Illinois drivers have good reason to be cautious around large trucks. Commercial truck drivers can become drowsy and distracted behind the wheel, causing severe accidents. However, one expert says that 70 percent of all collisions between trucks and cars are caused by drivers of the latter. The U.S. DoT found that 66 percent of all large truck fatalities in 2016 were passenger vehicle occupants.
Drivers will therefore want to consider the following safety tips. All too often, vehicles are found tailgating trucks, which is a recipe for disaster. Drivers should maintain at least 500 feet of distance from trucks depending on their speed. They should also look ahead for one fourth or one half of a mile. If drivers see brake lights or emergency flashers in the distance, they can take preemptive action.
Being aware of the trucker's actions is also key. One can tell that drivers are being unsafe when they drift in and out of lanes; the same can go for truckers. On the other hand, truckers may change lanes to avoid debris or another obstruction, so drivers should anticipate such moves, especially in construction zones. They should be on the lookout for rough stretches and oil spills. In rain, snow and fog, drivers must slow down and increase their braking distance.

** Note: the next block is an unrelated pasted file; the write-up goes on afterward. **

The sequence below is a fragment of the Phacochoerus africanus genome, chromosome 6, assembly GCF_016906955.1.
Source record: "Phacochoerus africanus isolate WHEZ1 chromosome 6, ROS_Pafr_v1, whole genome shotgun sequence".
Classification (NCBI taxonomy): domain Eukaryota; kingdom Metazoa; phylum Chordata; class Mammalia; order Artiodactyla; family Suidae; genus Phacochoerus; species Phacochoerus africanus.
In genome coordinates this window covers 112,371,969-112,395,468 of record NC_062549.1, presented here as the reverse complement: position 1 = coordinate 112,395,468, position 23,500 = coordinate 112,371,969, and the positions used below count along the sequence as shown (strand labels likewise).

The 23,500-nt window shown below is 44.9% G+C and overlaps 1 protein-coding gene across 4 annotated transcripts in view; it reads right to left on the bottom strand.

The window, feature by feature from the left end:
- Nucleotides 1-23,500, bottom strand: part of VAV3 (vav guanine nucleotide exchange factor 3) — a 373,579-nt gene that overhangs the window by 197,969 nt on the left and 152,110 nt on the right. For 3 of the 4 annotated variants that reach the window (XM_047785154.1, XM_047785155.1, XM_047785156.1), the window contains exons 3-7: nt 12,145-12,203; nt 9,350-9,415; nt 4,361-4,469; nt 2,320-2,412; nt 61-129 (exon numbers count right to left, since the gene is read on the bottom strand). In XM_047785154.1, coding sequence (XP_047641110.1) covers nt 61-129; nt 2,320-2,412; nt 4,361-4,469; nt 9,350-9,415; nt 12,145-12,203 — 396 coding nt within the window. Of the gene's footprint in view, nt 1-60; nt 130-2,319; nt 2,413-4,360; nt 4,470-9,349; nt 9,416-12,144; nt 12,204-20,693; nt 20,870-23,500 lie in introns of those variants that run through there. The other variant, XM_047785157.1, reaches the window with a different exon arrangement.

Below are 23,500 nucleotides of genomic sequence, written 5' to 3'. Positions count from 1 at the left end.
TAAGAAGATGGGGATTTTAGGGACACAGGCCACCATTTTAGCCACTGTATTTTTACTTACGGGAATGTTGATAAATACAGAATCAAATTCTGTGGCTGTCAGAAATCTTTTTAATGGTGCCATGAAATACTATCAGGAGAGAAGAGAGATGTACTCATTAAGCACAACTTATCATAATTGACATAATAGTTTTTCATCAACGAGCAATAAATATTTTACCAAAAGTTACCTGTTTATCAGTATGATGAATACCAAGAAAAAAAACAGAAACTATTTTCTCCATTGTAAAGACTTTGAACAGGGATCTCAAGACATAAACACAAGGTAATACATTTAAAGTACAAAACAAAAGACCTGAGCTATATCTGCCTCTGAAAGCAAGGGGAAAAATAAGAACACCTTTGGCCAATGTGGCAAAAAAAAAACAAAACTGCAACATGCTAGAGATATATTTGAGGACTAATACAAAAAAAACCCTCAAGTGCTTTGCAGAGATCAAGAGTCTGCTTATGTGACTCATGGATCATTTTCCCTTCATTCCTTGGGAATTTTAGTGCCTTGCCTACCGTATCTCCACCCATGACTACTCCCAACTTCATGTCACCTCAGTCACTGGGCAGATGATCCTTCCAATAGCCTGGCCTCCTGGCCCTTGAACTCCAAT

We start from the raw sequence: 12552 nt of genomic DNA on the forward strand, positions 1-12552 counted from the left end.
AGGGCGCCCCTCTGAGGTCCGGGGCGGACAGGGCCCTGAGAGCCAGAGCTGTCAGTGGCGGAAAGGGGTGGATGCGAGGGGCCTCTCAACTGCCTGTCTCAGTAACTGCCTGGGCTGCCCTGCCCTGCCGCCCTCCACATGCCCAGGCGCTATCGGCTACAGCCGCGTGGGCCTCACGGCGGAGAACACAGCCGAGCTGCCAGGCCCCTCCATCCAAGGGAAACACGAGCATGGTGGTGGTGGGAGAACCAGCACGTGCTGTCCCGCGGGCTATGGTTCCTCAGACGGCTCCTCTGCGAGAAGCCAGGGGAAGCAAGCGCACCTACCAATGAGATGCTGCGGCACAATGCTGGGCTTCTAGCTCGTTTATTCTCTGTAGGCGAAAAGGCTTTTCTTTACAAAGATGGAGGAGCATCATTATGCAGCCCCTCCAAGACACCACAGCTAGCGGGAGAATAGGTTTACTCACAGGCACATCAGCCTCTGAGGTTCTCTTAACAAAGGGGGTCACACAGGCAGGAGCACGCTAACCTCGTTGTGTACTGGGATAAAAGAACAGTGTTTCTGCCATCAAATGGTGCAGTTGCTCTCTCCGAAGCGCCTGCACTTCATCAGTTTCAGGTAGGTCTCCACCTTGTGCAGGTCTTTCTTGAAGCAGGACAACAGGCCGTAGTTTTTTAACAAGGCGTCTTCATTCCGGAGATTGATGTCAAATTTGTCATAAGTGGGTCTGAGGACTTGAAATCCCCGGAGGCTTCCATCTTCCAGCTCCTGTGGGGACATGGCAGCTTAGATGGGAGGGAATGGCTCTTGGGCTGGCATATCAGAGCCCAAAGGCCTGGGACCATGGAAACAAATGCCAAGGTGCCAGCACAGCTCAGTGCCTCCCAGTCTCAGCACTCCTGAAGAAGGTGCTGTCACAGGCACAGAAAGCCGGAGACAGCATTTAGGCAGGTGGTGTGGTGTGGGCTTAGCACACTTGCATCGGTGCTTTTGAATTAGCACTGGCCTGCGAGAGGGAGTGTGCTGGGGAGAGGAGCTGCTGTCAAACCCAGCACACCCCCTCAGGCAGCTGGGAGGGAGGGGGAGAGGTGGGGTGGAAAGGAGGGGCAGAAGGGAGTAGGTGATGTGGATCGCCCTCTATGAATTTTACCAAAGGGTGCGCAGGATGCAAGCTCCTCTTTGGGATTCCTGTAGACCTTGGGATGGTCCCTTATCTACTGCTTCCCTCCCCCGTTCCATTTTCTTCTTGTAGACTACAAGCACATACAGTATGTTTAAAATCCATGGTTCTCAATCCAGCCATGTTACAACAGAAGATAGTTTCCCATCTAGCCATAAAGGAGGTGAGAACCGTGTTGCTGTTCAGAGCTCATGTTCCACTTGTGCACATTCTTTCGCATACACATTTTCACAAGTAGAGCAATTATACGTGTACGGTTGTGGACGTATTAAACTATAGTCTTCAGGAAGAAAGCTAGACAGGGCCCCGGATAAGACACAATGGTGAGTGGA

In the event that truck driver fatigue, distraction or impairment leads to a collision, those who are injured through little or no fault of their own might want to see a lawyer about their next step. This state follows the rule of contributory negligence, which means that plaintiffs who are eligible for damages will have the amount lowered based on the degree of their own negligence. A lawyer might hire investigators and other experts to gather the necessary evidence before proceeding to negotiations.